Polygonum bistorta- Bistort
Other names: Osterick, Oderwort, Snakeweed, Easter Mangiant, Adderwort, Twice Writhen, Persicaria bistorta, Bistorta officinalis
Habitat: Northern and central Europe, including Britain, mountains of S. Europe, western and central Asia. Damp meadows and by water, especially on acid soils.
Although no specific mention has been made for this species, there have been reports that some members of this genus can cause photosensitivity in susceptible people. Many species also contain oxalic acid (the distinctive lemony flavour of sorrel) – whilst not toxic this substance can bind up other minerals making them unavailable to the body and leading to mineral deficiency. Having said that, a number of common foods such as sorrel and rhubarb contain oxalic acid and the leaves of most members of this genus are nutritious and beneficial to eat in moderate quantities. Cooking the leaves will reduce their content of oxalic acid. People with a tendency to rheumatism, arthritis, gout, kidney stones or hyperacidity should take especial caution if including this plant in their diet since it can aggravate their condition.
Bistort was formerly cultivated as a medicinal and edible herb, though it has now fallen into virtual disuse. It has gained a reputation as one of the most effective herbs to staunch bleeding. Bistort is used both externally and internally plant parts having differing uses. It has been investigated for anti tumour activity but results where inconclusive. The root is used in the treatment of internal and external bleeding, diarrhoea, dysentery, cholera etc; Internally it is taken for catarrh, cystitis, irritable bowel syndrome, peptic ulcers, ulcerative colitis and excessive menstruation. Externally, it makes a good wash for small burns and wounds, and is used to treat pharyngitis, stomatitis, vaginal discharge, anal fissure etc. A mouth wash or gargle is used to treat spongy gums, mouth ulcers and sore throats. The leaves are astringent and have a great reputation in the treatment of wounds. In Chinese medicine the rhizome is used for: epilepsy, fever, tetanus, carbuncles, snake and mosquito bites, scrofula and cramps in hands and feet .
Description of Bistort:
Polygonum bistorta; Bistort is a PERENNIAL growing to 0.5 m (1ft 8in) by 0.5 m (1ft 8in).
It is hardy to zone 4. It is in flower from Jun to September, and the seeds ripen from Aug to October. The flowers are hermaphrodite (have both male and female organs) and are pollinated by Insects.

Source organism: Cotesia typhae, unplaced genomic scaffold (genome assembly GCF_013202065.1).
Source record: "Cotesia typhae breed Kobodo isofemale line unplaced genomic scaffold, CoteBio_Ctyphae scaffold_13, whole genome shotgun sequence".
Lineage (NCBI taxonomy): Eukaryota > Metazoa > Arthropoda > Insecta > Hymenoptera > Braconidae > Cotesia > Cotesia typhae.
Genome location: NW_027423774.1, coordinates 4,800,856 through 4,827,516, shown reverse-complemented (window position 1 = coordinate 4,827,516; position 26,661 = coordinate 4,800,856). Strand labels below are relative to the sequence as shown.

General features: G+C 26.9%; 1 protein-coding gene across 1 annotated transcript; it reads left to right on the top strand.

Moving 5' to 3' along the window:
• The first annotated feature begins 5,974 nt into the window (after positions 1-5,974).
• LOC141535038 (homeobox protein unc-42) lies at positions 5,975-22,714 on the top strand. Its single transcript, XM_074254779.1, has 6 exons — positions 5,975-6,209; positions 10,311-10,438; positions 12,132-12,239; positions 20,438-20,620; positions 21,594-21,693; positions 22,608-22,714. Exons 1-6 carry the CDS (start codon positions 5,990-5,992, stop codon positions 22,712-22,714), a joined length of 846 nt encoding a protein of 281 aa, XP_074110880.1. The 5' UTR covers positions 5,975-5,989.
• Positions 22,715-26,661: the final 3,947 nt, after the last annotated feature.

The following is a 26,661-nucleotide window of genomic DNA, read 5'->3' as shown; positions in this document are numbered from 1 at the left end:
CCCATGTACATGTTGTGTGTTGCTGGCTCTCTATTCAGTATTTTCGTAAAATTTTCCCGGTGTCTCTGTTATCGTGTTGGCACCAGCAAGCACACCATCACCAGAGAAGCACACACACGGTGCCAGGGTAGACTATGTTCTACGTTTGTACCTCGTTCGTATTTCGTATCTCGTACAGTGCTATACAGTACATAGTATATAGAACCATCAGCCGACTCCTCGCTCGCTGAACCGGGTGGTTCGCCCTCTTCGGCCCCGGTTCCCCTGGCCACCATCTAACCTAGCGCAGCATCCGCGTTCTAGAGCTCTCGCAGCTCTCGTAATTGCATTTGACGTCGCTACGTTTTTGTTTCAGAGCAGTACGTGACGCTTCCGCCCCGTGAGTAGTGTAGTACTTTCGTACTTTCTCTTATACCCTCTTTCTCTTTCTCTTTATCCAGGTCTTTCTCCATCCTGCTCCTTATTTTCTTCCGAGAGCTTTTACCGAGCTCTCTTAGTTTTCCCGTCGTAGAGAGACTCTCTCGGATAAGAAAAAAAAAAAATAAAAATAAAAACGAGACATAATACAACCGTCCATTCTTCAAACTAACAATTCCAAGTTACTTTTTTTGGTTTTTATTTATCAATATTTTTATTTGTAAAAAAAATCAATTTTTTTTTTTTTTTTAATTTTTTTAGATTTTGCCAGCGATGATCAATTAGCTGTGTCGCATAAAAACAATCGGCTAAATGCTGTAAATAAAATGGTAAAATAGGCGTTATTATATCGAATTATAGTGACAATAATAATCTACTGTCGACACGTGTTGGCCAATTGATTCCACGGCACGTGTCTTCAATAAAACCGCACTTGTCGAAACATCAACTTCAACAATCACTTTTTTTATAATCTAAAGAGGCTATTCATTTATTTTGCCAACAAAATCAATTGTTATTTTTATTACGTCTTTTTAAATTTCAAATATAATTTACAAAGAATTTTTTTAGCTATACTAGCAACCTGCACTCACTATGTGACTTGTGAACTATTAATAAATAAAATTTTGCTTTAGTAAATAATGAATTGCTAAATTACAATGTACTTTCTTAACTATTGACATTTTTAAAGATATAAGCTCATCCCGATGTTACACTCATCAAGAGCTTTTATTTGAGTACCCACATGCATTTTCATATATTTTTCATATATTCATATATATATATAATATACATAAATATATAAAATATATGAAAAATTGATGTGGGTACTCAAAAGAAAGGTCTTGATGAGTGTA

Suitable for: light (sandy), medium (loamy) and heavy (clay) soils. Suitable pH: acid, neutral and basic (alkaline) soils and can grow in very acid soils.
It can grow in semi-shade (light woodland) or no shade. It prefers moist or wet soil.
Cultivation of Bistort:
Succeeds in an ordinary garden soil but prefers a moisture retentive not too fertile soil in sun or part shade. The plant repays generous treatment . A very cold-hardy plant, tolerating temperatures down to at least -25°c. Plants are somewhat spreading, forming quite extensive colonies especially in low-lying pastures. They seem to be immune to the predations of rabbits.
Propagation of Bistort:
Seed – sow spring in a cold frame. Germination is usually free and easy. When they are large enough to handle, prick the seedlings out into individual pots and plant them out in the summer if they have reached sufficient size. If not, overwinter them in a cold frame and plant them out the following spring after the last expected frosts. Division in spring or autumn. Very easy, larger divisions can be planted out direct into their permanent positions. We have found that it is better to pot up the smaller divisions and grow them on in light shade in a cold frame until they are well established before planting them out in late spring or early summer.
Collection: It is gathered in early spring when the leaves are just beginning to shoot, and then dried. As the root is large it is cut longitudinally and then dried in the sun.
Culinary uses of Bistort:
Edible Parts: Leaves; Root; Seed.